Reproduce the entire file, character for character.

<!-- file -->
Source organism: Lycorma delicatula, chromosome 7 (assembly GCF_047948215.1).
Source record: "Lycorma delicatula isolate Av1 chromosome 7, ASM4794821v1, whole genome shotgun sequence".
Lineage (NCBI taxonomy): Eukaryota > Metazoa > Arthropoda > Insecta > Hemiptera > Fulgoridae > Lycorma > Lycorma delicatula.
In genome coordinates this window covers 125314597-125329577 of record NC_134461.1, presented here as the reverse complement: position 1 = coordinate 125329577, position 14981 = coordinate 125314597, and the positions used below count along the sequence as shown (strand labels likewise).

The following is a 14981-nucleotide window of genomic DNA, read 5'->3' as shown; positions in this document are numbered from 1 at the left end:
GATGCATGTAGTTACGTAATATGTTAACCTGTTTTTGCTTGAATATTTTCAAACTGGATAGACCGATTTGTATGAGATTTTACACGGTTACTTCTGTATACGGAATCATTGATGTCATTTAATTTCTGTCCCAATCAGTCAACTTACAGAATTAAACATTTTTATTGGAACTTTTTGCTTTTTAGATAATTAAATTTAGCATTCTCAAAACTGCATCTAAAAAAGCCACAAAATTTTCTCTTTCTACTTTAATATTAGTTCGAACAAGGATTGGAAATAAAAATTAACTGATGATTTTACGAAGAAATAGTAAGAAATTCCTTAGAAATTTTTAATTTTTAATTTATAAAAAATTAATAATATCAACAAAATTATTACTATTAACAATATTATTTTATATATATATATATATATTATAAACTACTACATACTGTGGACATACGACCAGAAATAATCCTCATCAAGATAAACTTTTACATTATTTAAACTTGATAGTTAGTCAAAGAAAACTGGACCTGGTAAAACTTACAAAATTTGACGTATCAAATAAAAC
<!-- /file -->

Source organism: Lycorma delicatula, chromosome 7 (assembly GCF_047948215.1).
Source record: "Lycorma delicatula isolate Av1 chromosome 7, ASM4794821v1, whole genome shotgun sequence".
Lineage (NCBI taxonomy): Eukaryota > Metazoa > Arthropoda > Insecta > Hemiptera > Fulgoridae > Lycorma > Lycorma delicatula.
In genome coordinates this window covers 125314597-125329577 of record NC_134461.1, presented here as the reverse complement: position 1 = coordinate 125329577, position 14981 = coordinate 125314597, and the positions used below count along the sequence as shown (strand labels likewise).

The following is a 14981-nucleotide window of genomic DNA, read 5'->3' as shown; positions in this document are numbered from 1 at the left end:
GATGCATGTAGTTACGTAATATGTTAACCTGTTTTTGCTTGAATATTTTCAAACTGGATAGACCGATTTGTATGAGATTTTACACGGTTACTTCTGTATACGGAATCATTGATGTCATTTAATTTCTGTCCCAATCAGTCAACTTACAGAATTAAACATTTTTATTGGAACTTTTTGCTTTTTAGATAATTAAATTTAGCATTCTCAAAACTGCATCTAAAAAAGCCACAAAATTTTCTCTTTCTACTTTAATATTAGTTCGAACAAGGATTGGAAATAAAAATTAACTGATGATTTTACGAAGAAATAGTAAGAAATTCCTTAGAAATTTTTAATTTTTAATTTATAAAAAATTAATAATATCAACAAAATTATTACTATTAACAATATTATTTTATATATATATATATATATTATAAACTACTACATACTGTGGACATACGACCAGAAATAATCCTCATCAAGATAAACTTTTACATTATTTAAACTTGATAGTTAGTCAAAGAAAACTGGACCTGGTAAAACTTACAAAATTTGACGTATCAAATAAAAC